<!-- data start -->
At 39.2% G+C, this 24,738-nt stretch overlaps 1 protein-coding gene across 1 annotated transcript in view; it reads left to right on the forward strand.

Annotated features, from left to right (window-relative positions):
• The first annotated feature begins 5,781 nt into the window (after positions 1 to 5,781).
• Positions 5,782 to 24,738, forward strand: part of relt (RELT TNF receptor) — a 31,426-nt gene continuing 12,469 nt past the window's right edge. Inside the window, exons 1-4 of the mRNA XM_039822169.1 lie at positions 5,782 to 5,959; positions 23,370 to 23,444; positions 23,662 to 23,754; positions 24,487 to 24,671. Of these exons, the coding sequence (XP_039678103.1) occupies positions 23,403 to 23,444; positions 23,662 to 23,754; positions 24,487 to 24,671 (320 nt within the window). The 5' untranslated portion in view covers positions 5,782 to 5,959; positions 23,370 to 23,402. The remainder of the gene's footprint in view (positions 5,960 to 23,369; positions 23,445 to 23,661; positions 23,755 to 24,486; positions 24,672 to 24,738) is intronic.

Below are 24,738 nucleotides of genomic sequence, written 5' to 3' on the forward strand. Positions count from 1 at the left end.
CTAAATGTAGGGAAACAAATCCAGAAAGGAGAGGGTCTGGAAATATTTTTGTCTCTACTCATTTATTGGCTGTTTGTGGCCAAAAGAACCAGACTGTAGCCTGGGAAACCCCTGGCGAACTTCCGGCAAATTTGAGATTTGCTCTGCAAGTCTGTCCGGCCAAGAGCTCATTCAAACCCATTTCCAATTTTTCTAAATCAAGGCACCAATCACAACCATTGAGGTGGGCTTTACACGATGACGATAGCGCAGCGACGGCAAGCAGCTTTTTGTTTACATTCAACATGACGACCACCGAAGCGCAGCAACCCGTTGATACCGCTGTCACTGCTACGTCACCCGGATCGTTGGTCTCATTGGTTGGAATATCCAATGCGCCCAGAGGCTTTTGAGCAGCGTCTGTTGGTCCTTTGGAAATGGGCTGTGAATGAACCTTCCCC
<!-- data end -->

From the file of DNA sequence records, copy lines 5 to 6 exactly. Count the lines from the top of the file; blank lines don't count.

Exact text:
Below are 24,738 nucleotides of genomic sequence, written 5' to 3' on the forward strand. Positions count from 1 at the left end.
CTAAATGTAGGGAAACAAATCCAGAAAGGAGAGGGTCTGGAAATATTTTTGTCTCTACTCATTTATTGGCTGTTTGTGGCCAAAAGAACCAGACTGTAGCCTGGGAAACCCCTGGCGAACTTCCGGCAAATTTGAGATTTGCTCTGCAAGTCTGTCCGGCCAAGAGCTCATTCAAACCCATTTCCAATTTTTCTAAATCAAGGCACCAATCACAACCATTGAGGTGGGCTTTACACGATGACGATAGCGCAGCGACGGCAAGCAGCTTTTTGTTTACATTCAACATGACGACCACCGAAGCGCAGCAACCCGTTGATACCGCTGTCACTGCTACGTCACCCGGATCGTTGGTCTCATTGGTTGGAATATCCAATGCGCCCAGAGGCTTTTGAGCAGCGTCTGTTGGTCCTTTGGAAATGGGCTGTGAATGAACCTTCCCC